Cucurbits are heavy feeders, so regular fertilization with a balanced, water-soluble fertilizer is also vital for healthy growth and fruit production.
Finally, control pests and diseases by monitoring the plants regularly and taking action if you notice any signs of damage or infestation.
9a. Growing the Nightshade Family in Your Container Garden
Growing the Solanaceae family tomatoes, peppers, and eggplants in containers can be a great way to enjoy fresh produce, even if you have limited space or no outdoor garden.
The potato is also in the Solanaceae family but is listed below as a root crop.
The warm-season crops of fruiting vegetables (Okra is the other one) are a favorite for most gardeners but require some care.
Timing: Requires soil temperatures above 60°F/15.5°C to grow. Like most plants, it germinates best at 77°F/25°C (in a week or two). Space plants 12 to 24 inches apart.
Containers: Use five-gallon buckets for determinate tomatoes (smaller, shorter season – like cherry tomatoes) and eggplants, and ten-gallon containers for indeterminate tomato plants. Bell and hot peppers do well in 2 – 3-gallon containers.
Drainage holes in containers help prevent root rot.
Soil: These plants require well-draining soil that is rich in organic matter. The organic matter is essential as it boosts water retention for your tomato plant, preventing cat-facing.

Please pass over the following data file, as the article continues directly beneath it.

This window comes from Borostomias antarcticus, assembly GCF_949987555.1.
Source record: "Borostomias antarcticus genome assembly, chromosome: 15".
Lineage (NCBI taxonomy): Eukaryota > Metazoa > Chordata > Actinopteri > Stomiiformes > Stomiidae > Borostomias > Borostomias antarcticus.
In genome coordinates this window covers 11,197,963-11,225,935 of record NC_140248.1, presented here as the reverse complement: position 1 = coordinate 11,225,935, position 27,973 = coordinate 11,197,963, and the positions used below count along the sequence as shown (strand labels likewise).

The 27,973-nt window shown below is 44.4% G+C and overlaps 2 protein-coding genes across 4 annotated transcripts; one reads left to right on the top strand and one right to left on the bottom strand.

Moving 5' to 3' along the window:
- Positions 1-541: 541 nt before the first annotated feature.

Light: Your tomato plant refers to full sun
Nutrition: These plants are heavy feeders and require regular fertilization to produce healthy fruits. Use a balanced, water-soluble fertilizer once every 2-3 weeks during the growing season.
The fruiting vegetables have high nutrition needs, and combined NPK and liquid seaweed have proven to be a winner.
Beginner Gardener’s Tips: Tomatoes, peppers, and eggplants benefit from some support to keep them upright as they grow. You can use stakes, cages, or trellises to support the plants.
Regular harvesting will also encourage new growth and prolong the plant’s lifespan.
9b. Container Vegetable Gardening with Potatoes
Over the years, I have grown potatoes in all sorts of ways. I have grown potatoes in bags, and I have grown potatoes in buckets. And I have grown potatoes in the ground. But my preferred method of growing potatoes is in containers.